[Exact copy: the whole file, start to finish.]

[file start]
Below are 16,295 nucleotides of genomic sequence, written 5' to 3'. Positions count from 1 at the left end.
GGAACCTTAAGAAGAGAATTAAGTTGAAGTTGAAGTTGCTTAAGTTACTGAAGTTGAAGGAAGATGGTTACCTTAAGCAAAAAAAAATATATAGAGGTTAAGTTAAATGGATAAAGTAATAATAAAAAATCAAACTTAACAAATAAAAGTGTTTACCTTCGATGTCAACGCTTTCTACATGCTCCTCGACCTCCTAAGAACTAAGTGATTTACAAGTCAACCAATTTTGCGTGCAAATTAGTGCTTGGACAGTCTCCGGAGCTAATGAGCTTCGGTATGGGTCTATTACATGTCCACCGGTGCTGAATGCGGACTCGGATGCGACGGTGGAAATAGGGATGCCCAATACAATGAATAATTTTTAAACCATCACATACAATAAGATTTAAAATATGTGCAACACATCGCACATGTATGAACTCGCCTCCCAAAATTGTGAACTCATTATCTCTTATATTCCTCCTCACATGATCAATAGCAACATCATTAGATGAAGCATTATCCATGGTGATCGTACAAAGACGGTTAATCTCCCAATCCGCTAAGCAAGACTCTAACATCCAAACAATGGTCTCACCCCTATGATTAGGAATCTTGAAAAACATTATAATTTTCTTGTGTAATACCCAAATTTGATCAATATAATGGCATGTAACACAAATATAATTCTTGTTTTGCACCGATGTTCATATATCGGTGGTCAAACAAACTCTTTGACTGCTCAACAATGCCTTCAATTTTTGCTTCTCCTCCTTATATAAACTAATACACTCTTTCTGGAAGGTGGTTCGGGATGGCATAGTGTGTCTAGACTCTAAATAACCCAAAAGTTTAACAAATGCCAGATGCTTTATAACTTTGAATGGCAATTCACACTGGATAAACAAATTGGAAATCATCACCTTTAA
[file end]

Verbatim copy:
Below are 16,295 nucleotides of genomic sequence, written 5' to 3'. Positions count from 1 at the left end.
GGAACCTTAAGAAGAGAATTAAGTTGAAGTTGAAGTTGCTTAAGTTACTGAAGTTGAAGGAAGATGGTTACCTTAAGCAAAAAAAAATATATAGAGGTTAAGTTAAATGGATAAAGTAATAATAAAAAATCAAACTTAACAAATAAAAGTGTTTACCTTCGATGTCAACGCTTTCTACATGCTCCTCGACCTCCTAAGAACTAAGTGATTTACAAGTCAACCAATTTTGCGTGCAAATTAGTGCTTGGACAGTCTCCGGAGCTAATGAGCTTCGGTATGGGTCTATTACATGTCCACCGGTGCTGAATGCGGACTCGGATGCGACGGTGGAAATAGGGATGCCCAATACAATGAATAATTTTTAAACCATCACATACAATAAGATTTAAAATATGTGCAACACATCGCACATGTATGAACTCGCCTCCCAAAATTGTGAACTCATTATCTCTTATATTCCTCCTCACATGATCAATAGCAACATCATTAGATGAAGCATTATCCATGGTGATCGTACAAAGACGGTTAATCTCCCAATCCGCTAAGCAAGACTCTAACATCCAAACAATGGTCTCACCCCTATGATTAGGAATCTTGAAAAACATTATAATTTTCTTGTGTAATACCCAAATTTGATCAATATAATGGCATGTAACACAAATATAATTCTTGTTTTGCACCGATGTTCATATATCGGTGGTCAAACAAACTCTTTGACTGCTCAACAATGCCTTCAATTTTTGCTTCTCCTCCTTATATAAACTAATACACTCTTTCTGGAAGGTGGTTCGGGATGGCATAGTGTGTCTAGACTCTAAATAACCCAAAAGTTTAACAAATGCCAGATGCTTTATAACTTTGAATGGCAATTCACACTGGATAAACAAATTGGAAATCATCACCTTTAA